Everyday for the next week feed your 'plant' with 2 tsp ginger powder and 4 tsp sugar - stir in, and recover

Within about a week your plant should be ready to use.

Step 3: Mixing the Beer

Now that your plant has had plenty of time for the yeast to grow and for the flavor of the ginger to diffuse into the water it is time to dilute it and put it into bottles.
This set is based completely on your personal taste, and how long your plant has been growing - the longer you've been feeding it the more ginger flavor there is...the good news is that if you get it wrong you can fix it later.
The process is to take ~1-2 gallons of 'clean' water (boil tap water) add sugar until it is sweet - like juice, maybe a little sweeter.
Now using a paper towel strain the plant liquid out of the rest and add the plant fluid to the sweet water.
Bottle the mix in the 20 oz bottles - only fill them 2/3 full because a LOT of CO2 will be produced and the bottles will explode if they are too full (air compresses more than fluid).
Place all of your bottles in an opaque rubber maid tub and place it in a warm area. Check it every day, squeeze each bottle and if you cannot compress it crack the lid and let off the pressure - the soda bottles will take ~100 psi before they explode, but if they do explode you will be cleaning sticky ginger juice off the walls for ever. Alternately you can get a fancy carboy with a water lock and carbonate your beer later.

Step 4: Savoring

Leave your beer until you think it is done... which depends on you but it will take at least 2 weeks.

I tried a bottle every once in a while and liked it once it was completely done fermenting all the sugar - had a dry flavor that went well with the ginger. You know that your ginger beer has reached this 'dry point' when you dont have to release the pressure of the bottles any more - but make sure that you don't let all the carbonation escape (if you do add more sugar).

Remember that more sugar = more alcohol.
Alcohol is the bi-product of anaerobic propagation of yeast  so dont let oxygen into your bottles. But alcohol is also toxic to yeast so once the alcohol level gets too high the yeast will die off. Bread yeast is able to produce ~3-6% and the best yeast are able to survive in ~15% alcohol, with Ginger beer it is a toss up due to the introduction of wild yeasts.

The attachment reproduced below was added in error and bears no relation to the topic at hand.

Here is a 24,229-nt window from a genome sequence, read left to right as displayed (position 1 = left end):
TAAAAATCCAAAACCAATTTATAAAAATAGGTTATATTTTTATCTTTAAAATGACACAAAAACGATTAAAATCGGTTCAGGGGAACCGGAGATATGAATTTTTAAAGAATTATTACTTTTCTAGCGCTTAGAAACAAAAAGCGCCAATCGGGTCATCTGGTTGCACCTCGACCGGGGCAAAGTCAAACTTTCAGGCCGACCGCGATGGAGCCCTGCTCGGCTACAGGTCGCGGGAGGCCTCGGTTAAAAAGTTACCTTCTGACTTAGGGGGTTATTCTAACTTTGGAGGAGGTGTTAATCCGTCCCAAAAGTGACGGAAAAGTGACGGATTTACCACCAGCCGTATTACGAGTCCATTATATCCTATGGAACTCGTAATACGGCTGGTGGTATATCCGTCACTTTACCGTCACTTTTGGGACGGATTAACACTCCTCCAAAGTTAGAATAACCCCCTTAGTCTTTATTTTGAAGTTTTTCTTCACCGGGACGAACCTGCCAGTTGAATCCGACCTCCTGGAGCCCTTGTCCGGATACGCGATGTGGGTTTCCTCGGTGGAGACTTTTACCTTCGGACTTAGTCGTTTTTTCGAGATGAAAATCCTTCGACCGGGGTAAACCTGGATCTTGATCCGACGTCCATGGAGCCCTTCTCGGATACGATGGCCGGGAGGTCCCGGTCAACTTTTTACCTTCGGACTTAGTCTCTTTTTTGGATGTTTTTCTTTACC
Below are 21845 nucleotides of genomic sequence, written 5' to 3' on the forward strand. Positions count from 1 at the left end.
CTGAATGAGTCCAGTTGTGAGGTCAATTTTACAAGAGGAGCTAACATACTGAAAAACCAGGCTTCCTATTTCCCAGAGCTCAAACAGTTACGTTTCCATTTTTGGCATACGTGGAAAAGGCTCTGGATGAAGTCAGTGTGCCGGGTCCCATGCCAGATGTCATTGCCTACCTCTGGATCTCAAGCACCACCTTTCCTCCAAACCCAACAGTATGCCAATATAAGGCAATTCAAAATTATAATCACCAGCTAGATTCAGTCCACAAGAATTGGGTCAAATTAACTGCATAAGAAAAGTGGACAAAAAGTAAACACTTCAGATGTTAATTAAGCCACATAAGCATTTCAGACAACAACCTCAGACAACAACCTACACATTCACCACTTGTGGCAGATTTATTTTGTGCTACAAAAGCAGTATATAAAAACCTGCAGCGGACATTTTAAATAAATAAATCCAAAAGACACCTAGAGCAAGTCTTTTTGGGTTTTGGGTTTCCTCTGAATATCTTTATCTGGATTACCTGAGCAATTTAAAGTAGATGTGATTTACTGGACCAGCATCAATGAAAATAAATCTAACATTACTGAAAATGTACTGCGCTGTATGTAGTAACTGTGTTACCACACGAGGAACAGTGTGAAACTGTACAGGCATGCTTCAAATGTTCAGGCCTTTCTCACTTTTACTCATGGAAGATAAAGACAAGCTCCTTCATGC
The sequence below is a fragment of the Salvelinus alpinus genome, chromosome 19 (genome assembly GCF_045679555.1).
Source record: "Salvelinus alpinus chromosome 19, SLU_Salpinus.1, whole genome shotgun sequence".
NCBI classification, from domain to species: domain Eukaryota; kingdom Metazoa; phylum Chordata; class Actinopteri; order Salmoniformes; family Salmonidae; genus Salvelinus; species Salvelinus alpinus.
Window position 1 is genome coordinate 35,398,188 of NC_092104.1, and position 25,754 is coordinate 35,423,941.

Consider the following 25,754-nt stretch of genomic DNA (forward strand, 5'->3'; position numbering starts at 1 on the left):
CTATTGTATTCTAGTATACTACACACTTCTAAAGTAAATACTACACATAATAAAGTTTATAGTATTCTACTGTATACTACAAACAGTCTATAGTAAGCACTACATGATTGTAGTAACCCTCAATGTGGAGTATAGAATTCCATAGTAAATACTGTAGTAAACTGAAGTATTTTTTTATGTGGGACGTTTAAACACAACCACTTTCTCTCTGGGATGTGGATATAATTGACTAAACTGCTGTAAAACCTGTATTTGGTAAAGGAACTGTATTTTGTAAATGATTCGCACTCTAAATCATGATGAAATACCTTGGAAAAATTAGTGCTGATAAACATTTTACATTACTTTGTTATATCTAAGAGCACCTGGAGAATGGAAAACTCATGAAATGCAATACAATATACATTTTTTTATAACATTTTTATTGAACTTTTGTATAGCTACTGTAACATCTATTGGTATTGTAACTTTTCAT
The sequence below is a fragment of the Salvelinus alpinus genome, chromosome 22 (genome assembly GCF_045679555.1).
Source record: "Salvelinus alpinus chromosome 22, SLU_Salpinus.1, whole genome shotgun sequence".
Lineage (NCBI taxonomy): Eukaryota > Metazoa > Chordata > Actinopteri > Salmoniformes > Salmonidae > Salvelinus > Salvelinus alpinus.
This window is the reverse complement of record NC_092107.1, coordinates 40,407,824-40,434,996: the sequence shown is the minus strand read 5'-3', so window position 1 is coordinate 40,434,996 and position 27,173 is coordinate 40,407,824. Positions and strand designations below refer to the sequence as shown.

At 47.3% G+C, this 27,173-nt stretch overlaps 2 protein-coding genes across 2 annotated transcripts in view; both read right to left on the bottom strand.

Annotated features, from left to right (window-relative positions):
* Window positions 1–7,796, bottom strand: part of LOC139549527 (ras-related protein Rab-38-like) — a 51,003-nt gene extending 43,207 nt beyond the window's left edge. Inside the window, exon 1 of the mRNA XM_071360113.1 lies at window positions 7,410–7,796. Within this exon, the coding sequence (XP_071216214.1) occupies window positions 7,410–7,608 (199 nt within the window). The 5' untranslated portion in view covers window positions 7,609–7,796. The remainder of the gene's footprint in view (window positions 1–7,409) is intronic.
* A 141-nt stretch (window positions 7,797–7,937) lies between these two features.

I like my ginger beer chilled.

Step 5: References


AdrianaG (author)2016-07-02

Is this a tried and tested recipe? The instructions make it sound like the writer is trying it out for the first time..,not sure I want to waste time and ingredients on untested.p methods.

Mr.Brownstone (author)AdrianaG2016-09-12

You really don't even need a recipe. Just follow that general path, though I'd use wine yeast. Yeast is a living creature, so it doesn't care much if you get your recipe perfect.

OzWizard (author)2011-04-08

From what I am reading MANY have this all wrong.... 1st - I am in the Middle East so my 'supplies' are limited.

Take about 2 big HEADs of fresh ginger, wash it, then grate it. Add this to a clean pot with 1 kg (2.2 pounds) sugar and a small jar of honey.

Add clean water and heat to ALMOST a boil..... stirring.... then cover and let it sit for UP to 24 hours [at least 6]. This is the water extracting from the ginger...

Now strain this mixture thru a cloth into your fermentation vessel. Add 2 tablespoons of baker's yeast. Bring the volume UP to 5 liters [I use NEW, fresh 5 L water bottles] .

Cap and shake once!

Sit in the warm, dark place and be certain to unscrew the cap some to just allow the gases to escape.

Wait exactly 7 days..... now take this fermented beer and fill into 1 L fresh/clean water bottles. Cap tightly! Let sit for 1 or 2 days!

Cool and drink!

It is amazing that after only 7 days there are no "sugars" left! (I know as I make other brews that are very sweet) Why?? Ginger seems to act as an accentuate'r! And this STUFF has some kick!